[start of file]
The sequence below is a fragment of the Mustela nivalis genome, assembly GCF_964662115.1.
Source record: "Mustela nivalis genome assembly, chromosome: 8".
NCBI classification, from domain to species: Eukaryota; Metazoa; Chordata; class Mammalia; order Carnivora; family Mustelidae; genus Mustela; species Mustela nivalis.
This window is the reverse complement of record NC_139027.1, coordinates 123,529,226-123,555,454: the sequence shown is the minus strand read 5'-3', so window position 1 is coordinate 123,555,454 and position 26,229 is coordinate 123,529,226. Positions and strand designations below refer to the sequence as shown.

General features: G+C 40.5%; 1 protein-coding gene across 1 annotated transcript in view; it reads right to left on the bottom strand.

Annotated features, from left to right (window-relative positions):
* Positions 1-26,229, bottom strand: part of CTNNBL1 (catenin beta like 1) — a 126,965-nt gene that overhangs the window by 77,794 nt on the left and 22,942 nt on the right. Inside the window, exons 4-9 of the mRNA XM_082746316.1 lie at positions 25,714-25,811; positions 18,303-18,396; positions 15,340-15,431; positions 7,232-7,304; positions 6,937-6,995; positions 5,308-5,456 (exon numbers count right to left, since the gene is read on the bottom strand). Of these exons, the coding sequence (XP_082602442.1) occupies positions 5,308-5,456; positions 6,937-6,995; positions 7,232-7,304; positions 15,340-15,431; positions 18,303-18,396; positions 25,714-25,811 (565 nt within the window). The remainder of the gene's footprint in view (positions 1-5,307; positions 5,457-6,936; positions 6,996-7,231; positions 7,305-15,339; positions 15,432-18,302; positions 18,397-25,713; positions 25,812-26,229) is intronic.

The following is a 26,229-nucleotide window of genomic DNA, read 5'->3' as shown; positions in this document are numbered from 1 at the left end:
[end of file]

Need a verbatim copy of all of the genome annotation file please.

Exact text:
The sequence below is a fragment of the Mustela nivalis genome, assembly GCF_964662115.1.
Source record: "Mustela nivalis genome assembly, chromosome: 8".
NCBI classification, from domain to species: Eukaryota; Metazoa; Chordata; class Mammalia; order Carnivora; family Mustelidae; genus Mustela; species Mustela nivalis.
This window is the reverse complement of record NC_139027.1, coordinates 123,529,226-123,555,454: the sequence shown is the minus strand read 5'-3', so window position 1 is coordinate 123,555,454 and position 26,229 is coordinate 123,529,226. Positions and strand designations below refer to the sequence as shown.

General features: G+C 40.5%; 1 protein-coding gene across 1 annotated transcript in view; it reads right to left on the bottom strand.

Annotated features, from left to right (window-relative positions):
* Positions 1-26,229, bottom strand: part of CTNNBL1 (catenin beta like 1) — a 126,965-nt gene that overhangs the window by 77,794 nt on the left and 22,942 nt on the right. Inside the window, exons 4-9 of the mRNA XM_082746316.1 lie at positions 25,714-25,811; positions 18,303-18,396; positions 15,340-15,431; positions 7,232-7,304; positions 6,937-6,995; positions 5,308-5,456 (exon numbers count right to left, since the gene is read on the bottom strand). Of these exons, the coding sequence (XP_082602442.1) occupies positions 5,308-5,456; positions 6,937-6,995; positions 7,232-7,304; positions 15,340-15,431; positions 18,303-18,396; positions 25,714-25,811 (565 nt within the window). The remainder of the gene's footprint in view (positions 1-5,307; positions 5,457-6,936; positions 6,996-7,231; positions 7,305-15,339; positions 15,432-18,302; positions 18,397-25,713; positions 25,812-26,229) is intronic.

The following is a 26,229-nucleotide window of genomic DNA, read 5'->3' as shown; positions in this document are numbered from 1 at the left end: